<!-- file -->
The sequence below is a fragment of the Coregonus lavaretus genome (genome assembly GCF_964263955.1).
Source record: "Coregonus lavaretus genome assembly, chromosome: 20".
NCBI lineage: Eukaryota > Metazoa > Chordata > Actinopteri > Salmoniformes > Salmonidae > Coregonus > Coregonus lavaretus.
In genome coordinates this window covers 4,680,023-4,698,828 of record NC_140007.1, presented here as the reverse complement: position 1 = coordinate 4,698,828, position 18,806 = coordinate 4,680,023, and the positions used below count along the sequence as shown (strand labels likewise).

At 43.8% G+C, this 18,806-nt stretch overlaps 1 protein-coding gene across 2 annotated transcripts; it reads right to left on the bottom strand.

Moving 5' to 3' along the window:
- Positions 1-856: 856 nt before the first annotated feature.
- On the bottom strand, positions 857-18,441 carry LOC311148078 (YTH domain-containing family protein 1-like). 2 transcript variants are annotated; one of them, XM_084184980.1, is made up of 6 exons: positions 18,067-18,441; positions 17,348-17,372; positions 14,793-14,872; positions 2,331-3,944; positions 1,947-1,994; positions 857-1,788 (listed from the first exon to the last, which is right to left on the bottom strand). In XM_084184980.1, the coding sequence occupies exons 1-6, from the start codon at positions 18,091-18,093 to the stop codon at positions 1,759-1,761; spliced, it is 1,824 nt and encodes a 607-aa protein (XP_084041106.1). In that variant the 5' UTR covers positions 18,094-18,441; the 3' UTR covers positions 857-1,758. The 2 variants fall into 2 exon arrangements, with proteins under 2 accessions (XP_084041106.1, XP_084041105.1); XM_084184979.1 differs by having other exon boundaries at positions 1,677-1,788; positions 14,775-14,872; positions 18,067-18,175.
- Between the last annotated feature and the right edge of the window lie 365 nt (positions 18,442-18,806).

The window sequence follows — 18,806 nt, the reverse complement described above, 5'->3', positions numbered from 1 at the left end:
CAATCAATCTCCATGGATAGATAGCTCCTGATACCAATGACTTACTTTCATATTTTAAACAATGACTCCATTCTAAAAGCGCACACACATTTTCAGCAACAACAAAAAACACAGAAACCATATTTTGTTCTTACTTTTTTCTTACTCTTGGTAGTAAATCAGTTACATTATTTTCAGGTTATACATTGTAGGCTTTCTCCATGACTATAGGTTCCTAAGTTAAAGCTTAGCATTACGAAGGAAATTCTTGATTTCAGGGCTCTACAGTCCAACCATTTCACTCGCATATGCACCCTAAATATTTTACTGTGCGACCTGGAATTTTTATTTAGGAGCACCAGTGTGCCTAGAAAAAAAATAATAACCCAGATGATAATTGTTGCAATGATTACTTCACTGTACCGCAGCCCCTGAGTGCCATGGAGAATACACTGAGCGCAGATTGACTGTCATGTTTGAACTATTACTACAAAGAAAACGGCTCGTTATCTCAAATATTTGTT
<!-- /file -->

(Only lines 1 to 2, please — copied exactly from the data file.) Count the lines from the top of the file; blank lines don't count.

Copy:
The sequence below is a fragment of the Coregonus lavaretus genome (genome assembly GCF_964263955.1).
Source record: "Coregonus lavaretus genome assembly, chromosome: 20".